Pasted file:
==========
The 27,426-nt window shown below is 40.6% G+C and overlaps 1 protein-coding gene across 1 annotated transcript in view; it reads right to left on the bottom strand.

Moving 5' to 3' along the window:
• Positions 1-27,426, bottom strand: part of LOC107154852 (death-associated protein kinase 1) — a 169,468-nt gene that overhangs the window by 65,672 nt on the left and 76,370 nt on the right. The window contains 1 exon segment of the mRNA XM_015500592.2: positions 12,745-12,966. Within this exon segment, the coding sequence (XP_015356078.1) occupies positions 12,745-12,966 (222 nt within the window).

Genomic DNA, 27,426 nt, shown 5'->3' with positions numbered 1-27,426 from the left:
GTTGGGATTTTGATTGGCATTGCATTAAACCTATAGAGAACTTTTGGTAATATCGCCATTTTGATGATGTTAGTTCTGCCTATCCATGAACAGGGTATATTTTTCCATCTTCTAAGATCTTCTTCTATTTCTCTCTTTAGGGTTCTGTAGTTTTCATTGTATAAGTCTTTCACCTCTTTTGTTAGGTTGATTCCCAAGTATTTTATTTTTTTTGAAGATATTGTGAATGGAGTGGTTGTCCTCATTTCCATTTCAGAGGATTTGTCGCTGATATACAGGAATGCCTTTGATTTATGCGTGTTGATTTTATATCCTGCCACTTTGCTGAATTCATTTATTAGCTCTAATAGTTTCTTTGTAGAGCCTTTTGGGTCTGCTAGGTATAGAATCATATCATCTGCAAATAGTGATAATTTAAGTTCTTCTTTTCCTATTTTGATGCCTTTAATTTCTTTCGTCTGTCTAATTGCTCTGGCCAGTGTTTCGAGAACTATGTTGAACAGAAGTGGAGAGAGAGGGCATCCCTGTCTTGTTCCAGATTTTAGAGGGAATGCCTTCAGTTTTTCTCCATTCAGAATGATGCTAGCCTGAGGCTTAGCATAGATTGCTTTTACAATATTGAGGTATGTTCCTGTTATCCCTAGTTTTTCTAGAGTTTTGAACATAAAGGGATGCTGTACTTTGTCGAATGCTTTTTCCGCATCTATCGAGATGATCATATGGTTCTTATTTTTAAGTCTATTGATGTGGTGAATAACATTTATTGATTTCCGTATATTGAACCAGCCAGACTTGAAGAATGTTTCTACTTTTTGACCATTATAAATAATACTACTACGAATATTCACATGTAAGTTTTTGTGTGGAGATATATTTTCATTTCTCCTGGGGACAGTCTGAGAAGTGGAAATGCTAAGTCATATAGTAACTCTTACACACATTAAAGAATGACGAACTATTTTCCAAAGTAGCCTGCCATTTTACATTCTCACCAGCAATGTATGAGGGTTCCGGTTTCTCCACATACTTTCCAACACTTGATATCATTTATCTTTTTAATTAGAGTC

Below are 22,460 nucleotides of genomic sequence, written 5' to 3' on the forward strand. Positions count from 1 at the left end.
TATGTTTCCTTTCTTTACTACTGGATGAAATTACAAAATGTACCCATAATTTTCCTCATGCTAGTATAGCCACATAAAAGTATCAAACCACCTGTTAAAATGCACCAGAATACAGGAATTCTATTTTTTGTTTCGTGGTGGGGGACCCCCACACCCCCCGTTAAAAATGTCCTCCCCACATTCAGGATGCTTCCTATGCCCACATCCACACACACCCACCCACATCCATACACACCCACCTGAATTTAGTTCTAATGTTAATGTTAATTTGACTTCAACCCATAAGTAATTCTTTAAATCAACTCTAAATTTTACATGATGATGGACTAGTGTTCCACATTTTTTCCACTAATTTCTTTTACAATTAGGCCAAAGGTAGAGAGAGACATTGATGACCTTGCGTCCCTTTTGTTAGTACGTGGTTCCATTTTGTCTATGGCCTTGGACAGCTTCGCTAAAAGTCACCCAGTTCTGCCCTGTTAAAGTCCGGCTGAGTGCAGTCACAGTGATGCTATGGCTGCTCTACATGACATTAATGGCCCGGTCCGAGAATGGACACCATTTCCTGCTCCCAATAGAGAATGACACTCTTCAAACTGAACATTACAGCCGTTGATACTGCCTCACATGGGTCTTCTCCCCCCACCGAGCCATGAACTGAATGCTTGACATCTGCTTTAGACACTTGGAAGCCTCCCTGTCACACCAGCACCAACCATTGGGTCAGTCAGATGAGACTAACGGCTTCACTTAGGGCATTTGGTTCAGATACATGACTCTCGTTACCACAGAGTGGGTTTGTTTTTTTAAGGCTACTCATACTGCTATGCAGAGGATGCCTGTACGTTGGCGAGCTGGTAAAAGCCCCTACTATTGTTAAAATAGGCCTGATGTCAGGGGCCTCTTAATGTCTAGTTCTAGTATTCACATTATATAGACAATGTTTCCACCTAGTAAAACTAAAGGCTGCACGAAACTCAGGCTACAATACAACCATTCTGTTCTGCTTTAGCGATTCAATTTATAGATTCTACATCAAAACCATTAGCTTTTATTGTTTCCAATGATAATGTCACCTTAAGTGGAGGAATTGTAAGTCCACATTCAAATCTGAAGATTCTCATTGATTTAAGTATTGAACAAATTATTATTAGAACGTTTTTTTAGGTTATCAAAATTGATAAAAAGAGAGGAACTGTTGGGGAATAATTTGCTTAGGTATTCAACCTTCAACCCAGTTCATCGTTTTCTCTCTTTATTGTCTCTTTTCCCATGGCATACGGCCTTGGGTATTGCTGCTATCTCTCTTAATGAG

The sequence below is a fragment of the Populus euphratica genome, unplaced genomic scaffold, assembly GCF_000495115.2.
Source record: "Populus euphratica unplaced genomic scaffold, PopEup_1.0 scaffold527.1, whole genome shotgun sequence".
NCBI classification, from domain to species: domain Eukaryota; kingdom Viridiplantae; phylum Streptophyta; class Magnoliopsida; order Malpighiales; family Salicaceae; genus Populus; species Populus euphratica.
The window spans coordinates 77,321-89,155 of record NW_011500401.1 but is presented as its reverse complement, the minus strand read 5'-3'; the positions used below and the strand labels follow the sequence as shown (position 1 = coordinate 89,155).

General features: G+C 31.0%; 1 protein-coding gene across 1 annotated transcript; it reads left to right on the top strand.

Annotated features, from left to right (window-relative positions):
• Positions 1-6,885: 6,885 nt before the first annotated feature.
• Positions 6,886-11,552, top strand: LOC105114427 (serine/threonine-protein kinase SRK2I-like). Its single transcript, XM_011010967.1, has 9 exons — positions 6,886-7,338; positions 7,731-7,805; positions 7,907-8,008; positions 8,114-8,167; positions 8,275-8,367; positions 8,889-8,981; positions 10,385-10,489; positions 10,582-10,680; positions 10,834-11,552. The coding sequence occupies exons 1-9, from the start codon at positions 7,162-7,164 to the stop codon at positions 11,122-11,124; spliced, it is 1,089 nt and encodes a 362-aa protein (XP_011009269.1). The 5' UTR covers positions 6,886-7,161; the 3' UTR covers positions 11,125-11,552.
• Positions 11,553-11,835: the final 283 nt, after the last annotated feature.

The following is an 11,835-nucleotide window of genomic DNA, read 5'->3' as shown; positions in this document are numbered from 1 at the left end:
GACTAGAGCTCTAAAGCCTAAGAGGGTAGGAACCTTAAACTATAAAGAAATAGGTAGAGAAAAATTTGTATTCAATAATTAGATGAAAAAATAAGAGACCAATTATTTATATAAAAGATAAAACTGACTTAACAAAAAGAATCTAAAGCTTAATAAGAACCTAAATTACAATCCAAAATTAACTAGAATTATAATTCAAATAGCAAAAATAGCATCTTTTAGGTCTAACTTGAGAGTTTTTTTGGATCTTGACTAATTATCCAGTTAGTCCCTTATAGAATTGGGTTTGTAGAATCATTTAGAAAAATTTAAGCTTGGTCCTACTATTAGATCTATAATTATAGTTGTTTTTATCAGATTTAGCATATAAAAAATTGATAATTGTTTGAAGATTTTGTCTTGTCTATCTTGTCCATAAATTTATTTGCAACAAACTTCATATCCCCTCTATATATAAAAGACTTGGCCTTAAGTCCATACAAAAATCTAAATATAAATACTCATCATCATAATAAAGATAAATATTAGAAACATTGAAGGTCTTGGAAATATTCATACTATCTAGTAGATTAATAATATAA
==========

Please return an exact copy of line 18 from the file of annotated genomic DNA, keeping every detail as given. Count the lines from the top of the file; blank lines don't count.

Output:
GACTAGAGCTCTAAAGCCTAAGAGGGTAGGAACCTTAAACTATAAAGAAATAGGTAGAGAAAAATTTGTATTCAATAATTAGATGAAAAAATAAGAGACCAATTATTTATATAAAAGATAAAACTGACTTAACAAAAAGAATCTAAAGCTTAATAAGAACCTAAATTACAATCCAAAATTAACTAGAATTATAATTCAAATAGCAAAAATAGCATCTTTTAGGTCTAACTTGAGAGTTTTTTTGGATCTTGACTAATTATCCAGTTAGTCCCTTATAGAATTGGGTTTGTAGAATCATTTAGAAAAATTTAAGCTTGGTCCTACTATTAGATCTATAATTATAGTTGTTTTTATCAGATTTAGCATATAAAAAATTGATAATTGTTTGAAGATTTTGTCTTGTCTATCTTGTCCATAAATTTATTTGCAACAAACTTCATATCCCCTCTATATATAAAAGACTTGGCCTTAAGTCCATACAAAAATCTAAATATAAATACTCATCATCATAATAAAGATAAATATTAGAAACATTGAAGGTCTTGGAAATATTCATACTATCTAGTAGATTAATAATATAA